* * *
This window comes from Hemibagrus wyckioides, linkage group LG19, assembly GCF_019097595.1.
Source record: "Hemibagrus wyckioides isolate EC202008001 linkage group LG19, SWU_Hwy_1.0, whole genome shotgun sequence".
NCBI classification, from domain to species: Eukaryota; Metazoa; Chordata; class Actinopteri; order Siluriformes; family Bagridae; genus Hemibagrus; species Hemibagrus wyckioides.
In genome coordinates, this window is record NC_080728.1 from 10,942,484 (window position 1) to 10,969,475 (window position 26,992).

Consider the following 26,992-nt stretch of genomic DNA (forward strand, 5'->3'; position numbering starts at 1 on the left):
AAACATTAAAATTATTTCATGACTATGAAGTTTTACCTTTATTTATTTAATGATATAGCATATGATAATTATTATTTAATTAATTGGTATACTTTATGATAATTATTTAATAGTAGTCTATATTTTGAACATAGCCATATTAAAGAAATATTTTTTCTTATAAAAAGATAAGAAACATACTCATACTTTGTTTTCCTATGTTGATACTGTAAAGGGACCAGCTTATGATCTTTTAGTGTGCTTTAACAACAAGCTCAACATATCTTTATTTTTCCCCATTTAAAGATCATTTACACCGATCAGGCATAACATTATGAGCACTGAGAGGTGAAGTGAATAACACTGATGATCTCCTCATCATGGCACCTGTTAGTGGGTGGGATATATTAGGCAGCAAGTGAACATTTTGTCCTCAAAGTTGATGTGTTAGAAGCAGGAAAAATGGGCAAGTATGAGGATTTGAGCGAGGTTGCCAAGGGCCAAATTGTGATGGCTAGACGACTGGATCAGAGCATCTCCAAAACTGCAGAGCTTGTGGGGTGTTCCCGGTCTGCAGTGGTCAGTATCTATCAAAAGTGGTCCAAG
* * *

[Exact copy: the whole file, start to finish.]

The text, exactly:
This window comes from Hemibagrus wyckioides, linkage group LG19, assembly GCF_019097595.1.
Source record: "Hemibagrus wyckioides isolate EC202008001 linkage group LG19, SWU_Hwy_1.0, whole genome shotgun sequence".
NCBI classification, from domain to species: Eukaryota; Metazoa; Chordata; class Actinopteri; order Siluriformes; family Bagridae; genus Hemibagrus; species Hemibagrus wyckioides.
In genome coordinates, this window is record NC_080728.1 from 10,942,484 (window position 1) to 10,969,475 (window position 26,992).

Consider the following 26,992-nt stretch of genomic DNA (forward strand, 5'->3'; position numbering starts at 1 on the left):
AAACATTAAAATTATTTCATGACTATGAAGTTTTACCTTTATTTATTTAATGATATAGCATATGATAATTATTATTTAATTAATTGGTATACTTTATGATAATTATTTAATAGTAGTCTATATTTTGAACATAGCCATATTAAAGAAATATTTTTTCTTATAAAAAGATAAGAAACATACTCATACTTTGTTTTCCTATGTTGATACTGTAAAGGGACCAGCTTATGATCTTTTAGTGTGCTTTAACAACAAGCTCAACATATCTTTATTTTTCCCCATTTAAAGATCATTTACACCGATCAGGCATAACATTATGAGCACTGAGAGGTGAAGTGAATAACACTGATGATCTCCTCATCATGGCACCTGTTAGTGGGTGGGATATATTAGGCAGCAAGTGAACATTTTGTCCTCAAAGTTGATGTGTTAGAAGCAGGAAAAATGGGCAAGTATGAGGATTTGAGCGAGGTTGCCAAGGGCCAAATTGTGATGGCTAGACGACTGGATCAGAGCATCTCCAAAACTGCAGAGCTTGTGGGGTGTTCCCGGTCTGCAGTGGTCAGTATCTATCAAAAGTGGTCCAAG